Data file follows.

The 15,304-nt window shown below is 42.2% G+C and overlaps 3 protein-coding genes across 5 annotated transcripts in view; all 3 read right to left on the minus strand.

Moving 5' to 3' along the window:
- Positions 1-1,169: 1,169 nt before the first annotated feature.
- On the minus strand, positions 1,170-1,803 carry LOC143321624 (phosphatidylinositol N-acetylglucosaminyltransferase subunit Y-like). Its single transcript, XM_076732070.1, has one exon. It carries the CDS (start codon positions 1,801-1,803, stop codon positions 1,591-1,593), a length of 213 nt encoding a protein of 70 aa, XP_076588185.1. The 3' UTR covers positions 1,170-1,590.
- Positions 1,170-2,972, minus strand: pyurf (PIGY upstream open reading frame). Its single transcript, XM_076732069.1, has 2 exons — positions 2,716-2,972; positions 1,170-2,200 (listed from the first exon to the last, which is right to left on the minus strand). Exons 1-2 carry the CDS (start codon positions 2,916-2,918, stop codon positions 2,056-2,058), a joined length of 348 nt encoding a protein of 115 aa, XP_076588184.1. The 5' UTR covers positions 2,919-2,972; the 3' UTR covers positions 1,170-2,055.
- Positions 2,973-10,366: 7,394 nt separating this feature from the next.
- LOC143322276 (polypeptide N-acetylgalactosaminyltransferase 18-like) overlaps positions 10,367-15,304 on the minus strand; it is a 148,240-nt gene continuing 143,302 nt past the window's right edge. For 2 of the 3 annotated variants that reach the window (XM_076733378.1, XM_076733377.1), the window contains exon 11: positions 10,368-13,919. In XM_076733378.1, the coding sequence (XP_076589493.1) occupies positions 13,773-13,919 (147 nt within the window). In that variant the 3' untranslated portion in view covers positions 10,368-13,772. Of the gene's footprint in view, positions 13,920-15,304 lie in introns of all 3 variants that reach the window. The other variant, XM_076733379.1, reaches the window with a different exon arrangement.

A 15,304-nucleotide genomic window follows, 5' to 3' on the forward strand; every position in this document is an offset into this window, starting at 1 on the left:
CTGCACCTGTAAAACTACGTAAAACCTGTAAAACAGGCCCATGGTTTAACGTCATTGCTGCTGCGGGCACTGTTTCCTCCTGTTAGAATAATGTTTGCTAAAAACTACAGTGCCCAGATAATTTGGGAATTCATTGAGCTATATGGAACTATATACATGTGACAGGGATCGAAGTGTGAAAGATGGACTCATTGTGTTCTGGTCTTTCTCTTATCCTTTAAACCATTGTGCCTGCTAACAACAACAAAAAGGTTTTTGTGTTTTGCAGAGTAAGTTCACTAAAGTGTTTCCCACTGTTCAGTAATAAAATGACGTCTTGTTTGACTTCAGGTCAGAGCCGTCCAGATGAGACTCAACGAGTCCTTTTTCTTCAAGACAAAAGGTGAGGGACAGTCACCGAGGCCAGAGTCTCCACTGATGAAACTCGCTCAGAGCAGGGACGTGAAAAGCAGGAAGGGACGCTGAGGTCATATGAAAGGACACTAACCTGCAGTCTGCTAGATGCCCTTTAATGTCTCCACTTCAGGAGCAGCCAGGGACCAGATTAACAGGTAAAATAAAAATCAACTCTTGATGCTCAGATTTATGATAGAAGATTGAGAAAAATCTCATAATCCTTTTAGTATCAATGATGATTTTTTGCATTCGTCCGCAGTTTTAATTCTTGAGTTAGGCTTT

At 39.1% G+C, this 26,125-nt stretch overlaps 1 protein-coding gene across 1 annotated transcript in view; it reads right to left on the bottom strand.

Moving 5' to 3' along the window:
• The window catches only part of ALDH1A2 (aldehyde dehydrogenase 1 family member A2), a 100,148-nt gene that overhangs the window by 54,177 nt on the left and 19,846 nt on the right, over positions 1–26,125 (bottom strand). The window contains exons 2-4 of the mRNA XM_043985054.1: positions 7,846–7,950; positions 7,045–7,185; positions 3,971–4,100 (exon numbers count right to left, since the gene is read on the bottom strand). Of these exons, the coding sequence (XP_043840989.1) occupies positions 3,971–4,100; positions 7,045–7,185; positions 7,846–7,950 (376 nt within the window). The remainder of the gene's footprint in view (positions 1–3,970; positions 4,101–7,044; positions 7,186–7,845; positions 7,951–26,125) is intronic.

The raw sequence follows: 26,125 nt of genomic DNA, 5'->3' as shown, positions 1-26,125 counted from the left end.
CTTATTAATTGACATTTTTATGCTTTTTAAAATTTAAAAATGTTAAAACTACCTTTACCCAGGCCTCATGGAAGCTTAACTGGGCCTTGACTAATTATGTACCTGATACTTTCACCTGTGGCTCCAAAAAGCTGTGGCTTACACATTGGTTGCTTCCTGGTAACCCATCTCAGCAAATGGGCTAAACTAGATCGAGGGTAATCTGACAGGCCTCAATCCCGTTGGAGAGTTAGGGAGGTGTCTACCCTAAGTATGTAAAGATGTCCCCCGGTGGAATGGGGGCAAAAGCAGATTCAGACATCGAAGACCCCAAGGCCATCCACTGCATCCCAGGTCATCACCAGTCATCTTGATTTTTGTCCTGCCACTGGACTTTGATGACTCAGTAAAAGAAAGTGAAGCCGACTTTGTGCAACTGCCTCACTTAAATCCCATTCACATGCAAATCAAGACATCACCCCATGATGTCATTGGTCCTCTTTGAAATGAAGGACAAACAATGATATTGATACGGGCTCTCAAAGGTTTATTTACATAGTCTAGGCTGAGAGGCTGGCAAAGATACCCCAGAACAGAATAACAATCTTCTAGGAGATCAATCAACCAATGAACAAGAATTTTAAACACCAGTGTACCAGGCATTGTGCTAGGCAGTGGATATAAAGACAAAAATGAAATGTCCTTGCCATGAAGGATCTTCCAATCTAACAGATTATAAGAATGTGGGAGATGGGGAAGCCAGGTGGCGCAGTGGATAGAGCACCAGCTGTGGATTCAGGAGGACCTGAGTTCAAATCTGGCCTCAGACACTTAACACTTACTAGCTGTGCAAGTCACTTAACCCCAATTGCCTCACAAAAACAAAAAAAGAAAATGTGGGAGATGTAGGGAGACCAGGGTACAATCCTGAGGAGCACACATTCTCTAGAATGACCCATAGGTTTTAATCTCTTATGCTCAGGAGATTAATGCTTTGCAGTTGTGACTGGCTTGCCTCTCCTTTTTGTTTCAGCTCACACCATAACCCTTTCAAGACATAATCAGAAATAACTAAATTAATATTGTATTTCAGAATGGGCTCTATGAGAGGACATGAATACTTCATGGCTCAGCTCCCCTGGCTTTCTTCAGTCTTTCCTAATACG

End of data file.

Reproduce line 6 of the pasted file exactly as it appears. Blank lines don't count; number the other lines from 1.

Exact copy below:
- Positions 2,973-10,366: 7,394 nt separating this feature from the next.